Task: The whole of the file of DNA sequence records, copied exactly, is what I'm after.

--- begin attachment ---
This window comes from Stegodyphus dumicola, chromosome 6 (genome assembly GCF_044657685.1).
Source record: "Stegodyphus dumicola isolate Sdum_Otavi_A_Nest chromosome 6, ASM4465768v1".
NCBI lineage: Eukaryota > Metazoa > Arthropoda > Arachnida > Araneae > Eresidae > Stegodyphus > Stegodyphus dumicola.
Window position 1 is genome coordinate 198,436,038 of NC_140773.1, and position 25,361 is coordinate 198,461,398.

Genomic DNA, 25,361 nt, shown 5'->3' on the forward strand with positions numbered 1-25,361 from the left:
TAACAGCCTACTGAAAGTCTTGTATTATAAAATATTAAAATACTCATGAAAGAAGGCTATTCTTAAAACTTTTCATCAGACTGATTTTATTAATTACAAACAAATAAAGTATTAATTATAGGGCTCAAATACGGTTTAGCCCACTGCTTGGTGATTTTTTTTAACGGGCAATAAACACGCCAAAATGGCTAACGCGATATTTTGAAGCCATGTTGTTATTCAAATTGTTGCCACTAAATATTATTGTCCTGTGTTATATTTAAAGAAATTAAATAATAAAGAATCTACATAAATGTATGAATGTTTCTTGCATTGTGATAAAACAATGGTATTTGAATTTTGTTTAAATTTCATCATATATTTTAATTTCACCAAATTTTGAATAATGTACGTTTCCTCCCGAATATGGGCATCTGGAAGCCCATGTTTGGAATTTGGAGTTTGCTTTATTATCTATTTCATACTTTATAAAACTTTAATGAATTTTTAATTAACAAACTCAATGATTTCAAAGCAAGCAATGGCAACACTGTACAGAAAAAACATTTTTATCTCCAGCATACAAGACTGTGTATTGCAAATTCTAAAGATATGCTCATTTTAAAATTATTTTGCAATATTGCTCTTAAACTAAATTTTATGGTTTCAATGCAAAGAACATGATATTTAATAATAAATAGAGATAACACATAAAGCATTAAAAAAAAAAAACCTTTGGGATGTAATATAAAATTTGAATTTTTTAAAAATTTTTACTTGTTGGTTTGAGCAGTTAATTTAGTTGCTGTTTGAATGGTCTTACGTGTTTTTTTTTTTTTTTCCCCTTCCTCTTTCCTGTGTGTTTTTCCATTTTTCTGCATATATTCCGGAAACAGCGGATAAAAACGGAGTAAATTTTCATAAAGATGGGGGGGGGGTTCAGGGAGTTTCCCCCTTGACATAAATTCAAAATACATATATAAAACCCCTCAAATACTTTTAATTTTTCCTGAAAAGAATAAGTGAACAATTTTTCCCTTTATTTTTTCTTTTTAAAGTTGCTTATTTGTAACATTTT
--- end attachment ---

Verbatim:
This window comes from Stegodyphus dumicola, chromosome 6 (genome assembly GCF_044657685.1).
Source record: "Stegodyphus dumicola isolate Sdum_Otavi_A_Nest chromosome 6, ASM4465768v1".
NCBI lineage: Eukaryota > Metazoa > Arthropoda > Arachnida > Araneae > Eresidae > Stegodyphus > Stegodyphus dumicola.
Window position 1 is genome coordinate 198,436,038 of NC_140773.1, and position 25,361 is coordinate 198,461,398.

Genomic DNA, 25,361 nt, shown 5'->3' on the forward strand with positions numbered 1-25,361 from the left:
TAACAGCCTACTGAAAGTCTTGTATTATAAAATATTAAAATACTCATGAAAGAAGGCTATTCTTAAAACTTTTCATCAGACTGATTTTATTAATTACAAACAAATAAAGTATTAATTATAGGGCTCAAATACGGTTTAGCCCACTGCTTGGTGATTTTTTTTAACGGGCAATAAACACGCCAAAATGGCTAACGCGATATTTTGAAGCCATGTTGTTATTCAAATTGTTGCCACTAAATATTATTGTCCTGTGTTATATTTAAAGAAATTAAATAATAAAGAATCTACATAAATGTATGAATGTTTCTTGCATTGTGATAAAACAATGGTATTTGAATTTTGTTTAAATTTCATCATATATTTTAATTTCACCAAATTTTGAATAATGTACGTTTCCTCCCGAATATGGGCATCTGGAAGCCCATGTTTGGAATTTGGAGTTTGCTTTATTATCTATTTCATACTTTATAAAACTTTAATGAATTTTTAATTAACAAACTCAATGATTTCAAAGCAAGCAATGGCAACACTGTACAGAAAAAACATTTTTATCTCCAGCATACAAGACTGTGTATTGCAAATTCTAAAGATATGCTCATTTTAAAATTATTTTGCAATATTGCTCTTAAACTAAATTTTATGGTTTCAATGCAAAGAACATGATATTTAATAATAAATAGAGATAACACATAAAGCATTAAAAAAAAAAAACCTTTGGGATGTAATATAAAATTTGAATTTTTTAAAAATTTTTACTTGTTGGTTTGAGCAGTTAATTTAGTTGCTGTTTGAATGGTCTTACGTGTTTTTTTTTTTTTTTCCCCTTCCTCTTTCCTGTGTGTTTTTCCATTTTTCTGCATATATTCCGGAAACAGCGGATAAAAACGGAGTAAATTTTCATAAAGATGGGGGGGGGGTTCAGGGAGTTTCCCCCTTGACATAAATTCAAAATACATATATAAAACCCCTCAAATACTTTTAATTTTTCCTGAAAAGAATAAGTGAACAATTTTTCCCTTTATTTTTTCTTTTTAAAGTTGCTTATTTGTAACATTTT